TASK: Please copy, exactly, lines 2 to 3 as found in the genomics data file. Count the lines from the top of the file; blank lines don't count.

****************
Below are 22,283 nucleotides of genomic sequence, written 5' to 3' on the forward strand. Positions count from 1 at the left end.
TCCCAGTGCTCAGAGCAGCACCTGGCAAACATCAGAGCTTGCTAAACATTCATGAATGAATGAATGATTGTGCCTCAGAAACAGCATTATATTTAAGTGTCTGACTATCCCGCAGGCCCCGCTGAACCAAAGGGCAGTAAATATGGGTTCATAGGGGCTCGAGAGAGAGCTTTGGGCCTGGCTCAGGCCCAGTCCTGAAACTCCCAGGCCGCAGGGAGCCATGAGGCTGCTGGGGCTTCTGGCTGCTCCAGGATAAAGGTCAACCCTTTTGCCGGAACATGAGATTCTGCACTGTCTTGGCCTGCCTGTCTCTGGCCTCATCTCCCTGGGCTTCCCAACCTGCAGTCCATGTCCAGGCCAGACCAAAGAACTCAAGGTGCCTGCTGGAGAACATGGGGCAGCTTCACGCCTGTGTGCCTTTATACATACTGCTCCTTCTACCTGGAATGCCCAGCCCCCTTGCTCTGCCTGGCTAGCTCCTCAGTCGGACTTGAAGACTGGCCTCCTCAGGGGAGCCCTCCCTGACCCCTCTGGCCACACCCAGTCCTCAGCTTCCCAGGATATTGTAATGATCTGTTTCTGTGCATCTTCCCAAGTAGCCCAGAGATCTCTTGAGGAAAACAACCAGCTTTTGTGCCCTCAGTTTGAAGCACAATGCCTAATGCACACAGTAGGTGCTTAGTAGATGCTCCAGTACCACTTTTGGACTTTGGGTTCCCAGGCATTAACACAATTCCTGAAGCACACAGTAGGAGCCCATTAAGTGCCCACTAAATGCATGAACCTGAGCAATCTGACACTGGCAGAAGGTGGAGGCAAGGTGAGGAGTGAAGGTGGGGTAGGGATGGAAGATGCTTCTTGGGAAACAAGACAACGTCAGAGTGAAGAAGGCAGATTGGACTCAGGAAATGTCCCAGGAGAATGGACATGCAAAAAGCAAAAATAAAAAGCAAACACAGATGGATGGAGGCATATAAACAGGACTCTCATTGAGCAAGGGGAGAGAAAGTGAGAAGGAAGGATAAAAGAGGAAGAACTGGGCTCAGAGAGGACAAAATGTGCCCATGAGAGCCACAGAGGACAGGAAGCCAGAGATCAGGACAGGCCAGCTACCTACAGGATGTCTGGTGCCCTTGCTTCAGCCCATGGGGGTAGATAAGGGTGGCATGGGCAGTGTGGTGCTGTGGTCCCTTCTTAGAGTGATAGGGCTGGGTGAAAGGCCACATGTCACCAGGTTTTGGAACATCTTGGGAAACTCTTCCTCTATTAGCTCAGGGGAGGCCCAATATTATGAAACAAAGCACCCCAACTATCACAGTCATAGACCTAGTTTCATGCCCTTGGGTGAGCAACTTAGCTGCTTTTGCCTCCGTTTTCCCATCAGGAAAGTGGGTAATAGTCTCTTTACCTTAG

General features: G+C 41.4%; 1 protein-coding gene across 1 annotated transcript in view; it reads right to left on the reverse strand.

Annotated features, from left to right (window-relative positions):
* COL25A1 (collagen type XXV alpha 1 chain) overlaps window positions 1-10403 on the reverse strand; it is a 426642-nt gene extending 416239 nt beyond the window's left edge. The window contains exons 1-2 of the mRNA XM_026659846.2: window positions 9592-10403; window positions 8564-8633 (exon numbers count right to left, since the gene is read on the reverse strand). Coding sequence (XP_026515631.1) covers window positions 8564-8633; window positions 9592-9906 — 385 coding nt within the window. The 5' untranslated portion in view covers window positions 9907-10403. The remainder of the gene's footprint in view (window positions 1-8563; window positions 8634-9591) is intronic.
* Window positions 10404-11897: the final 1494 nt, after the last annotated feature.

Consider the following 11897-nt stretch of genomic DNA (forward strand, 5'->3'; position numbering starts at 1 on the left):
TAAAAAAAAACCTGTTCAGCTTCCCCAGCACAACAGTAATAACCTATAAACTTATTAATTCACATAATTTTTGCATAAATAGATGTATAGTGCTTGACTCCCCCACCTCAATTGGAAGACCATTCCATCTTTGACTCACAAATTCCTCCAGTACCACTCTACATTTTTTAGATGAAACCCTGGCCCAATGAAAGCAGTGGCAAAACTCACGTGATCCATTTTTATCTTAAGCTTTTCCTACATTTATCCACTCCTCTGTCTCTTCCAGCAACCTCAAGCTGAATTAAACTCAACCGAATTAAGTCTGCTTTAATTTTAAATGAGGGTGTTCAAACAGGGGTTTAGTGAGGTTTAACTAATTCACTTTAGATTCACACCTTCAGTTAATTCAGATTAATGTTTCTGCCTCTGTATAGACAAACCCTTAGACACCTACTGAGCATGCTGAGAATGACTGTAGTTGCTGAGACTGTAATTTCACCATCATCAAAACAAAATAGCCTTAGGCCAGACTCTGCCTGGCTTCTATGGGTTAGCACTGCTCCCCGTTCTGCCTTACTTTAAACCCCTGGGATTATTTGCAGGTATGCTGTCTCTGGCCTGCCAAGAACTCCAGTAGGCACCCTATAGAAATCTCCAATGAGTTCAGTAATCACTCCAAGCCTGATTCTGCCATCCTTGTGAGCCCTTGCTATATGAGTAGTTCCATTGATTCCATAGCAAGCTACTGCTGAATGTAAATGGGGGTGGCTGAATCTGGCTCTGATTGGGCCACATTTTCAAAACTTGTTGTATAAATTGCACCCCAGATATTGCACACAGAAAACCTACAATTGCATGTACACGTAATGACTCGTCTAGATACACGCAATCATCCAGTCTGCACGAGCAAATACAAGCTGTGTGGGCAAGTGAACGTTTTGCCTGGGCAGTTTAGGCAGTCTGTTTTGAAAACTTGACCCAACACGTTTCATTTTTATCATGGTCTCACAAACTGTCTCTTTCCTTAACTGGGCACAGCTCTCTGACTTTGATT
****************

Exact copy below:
TCCCAGTGCTCAGAGCAGCACCTGGCAAACATCAGAGCTTGCTAAACATTCATGAATGAATGAATGATTGTGCCTCAGAAACAGCATTATATTTAAGTGTCTGACTATCCCGCAGGCCCCGCTGAACCAAAGGGCAGTAAATATGGGTTCATAGGGGCTCGAGAGAGAGCTTTGGGCCTGGCTCAGGCCCAGTCCTGAAACTCCCAGGCCGCAGGGAGCCATGAGGCTGCTGGGGCTTCTGGCTGCTCCAGGATAAAGGTCAACCCTTTTGCCGGAACATGAGATTCTGCACTGTCTTGGCCTGCCTGTCTCTGGCCTCATCTCCCTGGGCTTCCCAACCTGCAGTCCATGTCCAGGCCAGACCAAAGAACTCAAGGTGCCTGCTGGAGAACATGGGGCAGCTTCACGCCTGTGTGCCTTTATACATACTGCTCCTTCTACCTGGAATGCCCAGCCCCCTTGCTCTGCCTGGCTAGCTCCTCAGTCGGACTTGAAGACTGGCCTCCTCAGGGGAGCCCTCCCTGACCCCTCTGGCCACACCCAGTCCTCAGCTTCCCAGGATATTGTAATGATCTGTTTCTGTGCATCTTCCCAAGTAGCCCAGAGATCTCTTGAGGAAAACAACCAGCTTTTGTGCCCTCAGTTTGAAGCACAATGCCTAATGCACACAGTAGGTGCTTAGTAGATGCTCCAGTACCACTTTTGGACTTTGGGTTCCCAGGCATTAACACAATTCCTGAAGCACACAGTAGGAGCCCATTAAGTGCCCACTAAATGCATGAACCTGAGCAATCTGACACTGGCAGAAGGTGGAGGCAAGGTGAGGAGTGAAGGTGGGGTAGGGATGGAAGATGCTTCTTGGGAAACAAGACAACGTCAGAGTGAAGAAGGCAGATTGGACTCAGGAAATGTCCCAGGAGAATGGACATGCAAAAAGCAAAAATAAAAAGCAAACACAGATGGATGGAGGCATATAAACAGGACTCTCATTGAGCAAGGGGAGAGAAAGTGAGAAGGAAGGATAAAAGAGGAAGAACTGGGCTCAGAGAGGACAAAATGTGCCCATGAGAGCCACAGAGGACAGGAAGCCAGAGATCAGGACAGGCCAGCTACCTACAGGATGTCTGGTGCCCTTGCTTCAGCCCATGGGGGTAGATAAGGGTGGCATGGGCAGTGTGGTGCTGTGGTCCCTTCTTAGAGTGATAGGGCTGGGTGAAAGGCCACATGTCACCAGGTTTTGGAACATCTTGGGAAACTCTTCCTCTATTAGCTCAGGGGAGGCCCAATATTATGAAACAAAGCACCCCAACTATCACAGTCATAGACCTAGTTTCATGCCCTTGGGTGAGCAACTTAGCTGCTTTTGCCTCCGTTTTCCCATCAGGAAAGTGGGTAATAGTCTCTTTACCTTAG

General features: G+C 41.4%; 1 protein-coding gene across 1 annotated transcript in view; it reads right to left on the reverse strand.